Karachi, Pakistan

Tuesday, February 24, 1976

Maulana Kauser Niazi, Your Excellencies, Ladies and Gentlemen,

It was good of you to invite Me to this occasion not least because, although I enjoy and appreciate most of the art forms, I claim no special expertise in any of them.

Pakistan has an astonishingly rich cultural tradition. The international seminar entitled "Sind Through the Centuries" organized quite recently in this city and attended by leading scholars from all over the world, bore witness to this fact. I understand your council played a leading role in organizing this event and I hope it will be only the forerunner of many more official and private efforts in other provinces of Pakistan as well which will make this nation aware not only of its great artistic heritage but also of the need to build on these foundations so that a second golden age of Muslim culture may become a reality.

In these days of economic recession, the contribution of private patronage is necessarily restricted. Yet the State has nothing to lose and a great deal to gain by a systematic encouragement of the arts at every level. This is especially true of your folk arts and the production of articles such as carpets, pottery,tiles or ceramics. In a nation where the population is of a relatively high density and where, in your northern regions, for example climatic factors keep men idle for long periods, there is surely considerable scope for the encouragement of handicrafts at the village and family level. As mass production leads to greater and greater standardization in the West, the export value of the truly hand-made article will correspondingly increase and then become a significant factor in the national economy.

No art form in the Muslim world has suffered from the insidious influence of alien cultures as much as architecture. Yet it was only a few hundred years ago - a fragment of time in the great span of human history - that architecture became the greatest of Islamic cultural art forms.

I have spoken of this subject before and no doubt I shall do so again and again. It is of great personal significance to Me. Whilst the sheer size and complex functions of many modern buildings may require the assistance of Western expertise, this is no reason for continuing to import the Western styles of architecture which are so often unsuitable and indeed unsightly in this environment.

I fear the day when Islam will be our faith, yet its outward manifestation in the building we work and live in, the painting and works of art we behold and the music we listen to, will be dominated by foreign cultures which have their roots neither in our spiritual beliefs nor in our great artistic heritage. In saying this, I am not advocating a narrow or chauvinistic approach to the nation's artistic development, nor is this a question of simply copying the forms of the past. Islamic art has always thrived on a liberal adaptation of contemporary influences and at its greatest, was neither restrictive nor insular.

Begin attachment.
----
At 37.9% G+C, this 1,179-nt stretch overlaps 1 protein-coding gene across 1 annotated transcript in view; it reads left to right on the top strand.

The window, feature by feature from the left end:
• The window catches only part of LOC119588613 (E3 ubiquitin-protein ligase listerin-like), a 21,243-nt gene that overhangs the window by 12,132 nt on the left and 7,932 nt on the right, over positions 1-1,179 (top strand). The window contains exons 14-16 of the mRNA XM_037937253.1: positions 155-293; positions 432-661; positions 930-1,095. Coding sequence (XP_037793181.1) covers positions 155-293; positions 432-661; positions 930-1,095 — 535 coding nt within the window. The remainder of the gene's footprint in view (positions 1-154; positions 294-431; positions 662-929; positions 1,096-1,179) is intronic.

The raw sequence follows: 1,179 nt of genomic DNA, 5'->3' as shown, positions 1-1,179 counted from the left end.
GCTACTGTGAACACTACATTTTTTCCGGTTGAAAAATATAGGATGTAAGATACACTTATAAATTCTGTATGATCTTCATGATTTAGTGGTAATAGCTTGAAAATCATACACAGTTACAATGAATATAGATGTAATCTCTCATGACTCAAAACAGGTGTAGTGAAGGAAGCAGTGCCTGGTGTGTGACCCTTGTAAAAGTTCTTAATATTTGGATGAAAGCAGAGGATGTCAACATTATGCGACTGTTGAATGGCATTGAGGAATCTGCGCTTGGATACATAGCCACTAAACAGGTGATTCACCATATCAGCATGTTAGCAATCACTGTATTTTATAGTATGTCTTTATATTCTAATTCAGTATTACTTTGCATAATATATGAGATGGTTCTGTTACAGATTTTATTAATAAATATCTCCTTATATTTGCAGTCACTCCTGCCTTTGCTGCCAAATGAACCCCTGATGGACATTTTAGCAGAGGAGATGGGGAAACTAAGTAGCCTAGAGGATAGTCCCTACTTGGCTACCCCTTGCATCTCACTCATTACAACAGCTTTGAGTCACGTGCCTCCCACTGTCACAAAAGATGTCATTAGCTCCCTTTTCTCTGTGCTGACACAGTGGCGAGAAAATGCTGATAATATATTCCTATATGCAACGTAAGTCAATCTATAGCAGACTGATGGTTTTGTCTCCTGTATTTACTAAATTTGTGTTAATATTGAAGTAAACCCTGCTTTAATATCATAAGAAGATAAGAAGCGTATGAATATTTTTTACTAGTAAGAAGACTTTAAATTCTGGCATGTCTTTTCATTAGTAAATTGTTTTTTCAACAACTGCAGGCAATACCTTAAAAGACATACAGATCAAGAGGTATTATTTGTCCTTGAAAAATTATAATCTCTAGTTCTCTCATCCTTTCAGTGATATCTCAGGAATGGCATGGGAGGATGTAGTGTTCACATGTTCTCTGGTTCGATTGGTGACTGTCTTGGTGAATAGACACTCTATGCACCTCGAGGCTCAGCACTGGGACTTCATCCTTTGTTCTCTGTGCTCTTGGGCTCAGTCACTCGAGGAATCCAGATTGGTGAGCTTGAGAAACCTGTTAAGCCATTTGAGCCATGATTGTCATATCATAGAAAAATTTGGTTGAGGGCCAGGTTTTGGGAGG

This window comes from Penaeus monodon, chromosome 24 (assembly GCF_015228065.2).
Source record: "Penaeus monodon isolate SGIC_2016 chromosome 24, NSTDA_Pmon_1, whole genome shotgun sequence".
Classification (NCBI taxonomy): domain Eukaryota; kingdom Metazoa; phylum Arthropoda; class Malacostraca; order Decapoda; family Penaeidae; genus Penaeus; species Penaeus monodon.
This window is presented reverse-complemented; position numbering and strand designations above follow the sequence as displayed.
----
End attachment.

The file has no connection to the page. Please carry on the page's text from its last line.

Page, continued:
How then are we to answer to future generations who will grow up in this great Muslim country asking themselves why it is that the genius of Islamic architecture has left behind only time worn historical monuments, monuments to a past that is gone forever and without relation to the living present?

Hundreds and thousands of new buildings are now being constructed in Muslim countries in the wake of great oil boom. How many of their designers have seriously studied or taken account of the spirit of Muslim architecture and adapted it to modern functional requirements? I am sad to say that the answer is very few.

In Karachi, you will see at least one building, carrying the name of My family which will have made an attempt. The design of the Aga Khan Hospital and Medical College has been the work of a team consisting of an American architect who is a specialist in hospitals and who, before putting one pencil to his drawing board, went on a tour of the great monuments of Muslim architecture in Spain, North Africa, the Middle East, Iran and this continent. The tour was led by an eminent Iranian architect who has continued to act as design consultant so that the end result is planned as a fusion of the most up-to-date functional technology with the particular spirit of Muslim architecture in terms of layout, landscaping and the use of local materials and finishes.

This has not been an easy process. It has taken time, trouble and not a little expenditure. Only posterity can judge if the attempt has been successful. But for Me, at any rate, it was essential to make that effort. I hope this effort will be repeated, not once, but hundreds of times all over the Muslim world, for it is only by such endeavour that the Muslim of today may hope to create a lasting artistic tradition for tomorrow.

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